The poor are not the problem

Many poor countries have the appearance of market economies but are actually mercantilist economies, with small elites enriching themselves through government favours, contracts, and privileges while excluding and marginalizing both local and foreign competitors by government means . . .

Appears in Fall 2005 Issue: The best of Comment
August 1st, 2005

The Mystery of Capital: Why Capitalism Triumphs in the West and Fails Everywhere Else by Hernando de Soto (New York: Basic Books, 2000, 276 pp, $41.50)

How do you know in Bali where one man's property ends and another's begins?

Except for the affluent elite, people in Bali do not have access to a formal system of property rights.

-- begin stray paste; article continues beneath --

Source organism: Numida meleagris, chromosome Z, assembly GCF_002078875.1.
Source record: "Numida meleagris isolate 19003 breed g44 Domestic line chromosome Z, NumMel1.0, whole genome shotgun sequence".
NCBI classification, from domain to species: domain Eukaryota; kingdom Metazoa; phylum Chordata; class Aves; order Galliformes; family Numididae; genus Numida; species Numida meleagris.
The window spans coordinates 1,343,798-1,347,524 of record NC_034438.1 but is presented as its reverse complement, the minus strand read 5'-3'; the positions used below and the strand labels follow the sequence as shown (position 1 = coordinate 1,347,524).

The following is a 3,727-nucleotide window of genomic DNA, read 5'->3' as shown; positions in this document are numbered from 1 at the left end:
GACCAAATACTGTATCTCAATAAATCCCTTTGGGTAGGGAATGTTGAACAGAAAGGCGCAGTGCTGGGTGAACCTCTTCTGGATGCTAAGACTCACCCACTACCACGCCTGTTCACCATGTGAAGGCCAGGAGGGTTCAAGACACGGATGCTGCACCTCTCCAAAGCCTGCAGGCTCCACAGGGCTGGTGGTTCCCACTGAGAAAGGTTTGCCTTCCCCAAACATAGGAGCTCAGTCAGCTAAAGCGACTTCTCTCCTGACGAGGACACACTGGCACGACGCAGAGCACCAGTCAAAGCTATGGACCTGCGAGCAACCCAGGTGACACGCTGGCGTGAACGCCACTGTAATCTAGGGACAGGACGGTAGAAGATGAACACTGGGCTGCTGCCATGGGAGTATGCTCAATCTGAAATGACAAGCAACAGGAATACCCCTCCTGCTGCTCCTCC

Someone may have occupied a home or done business out of a little shop or farmed a patch of land for decades, and no one else may wish to lay claim to the land or buildings, but legally that person would not own it, since they would have no documented title of ownership.

So, according to Peruvian economist and anti-poverty activist Hernando de Soto, in Bali you only know when you are stepping onto someone else's property when a different dog starts barking.

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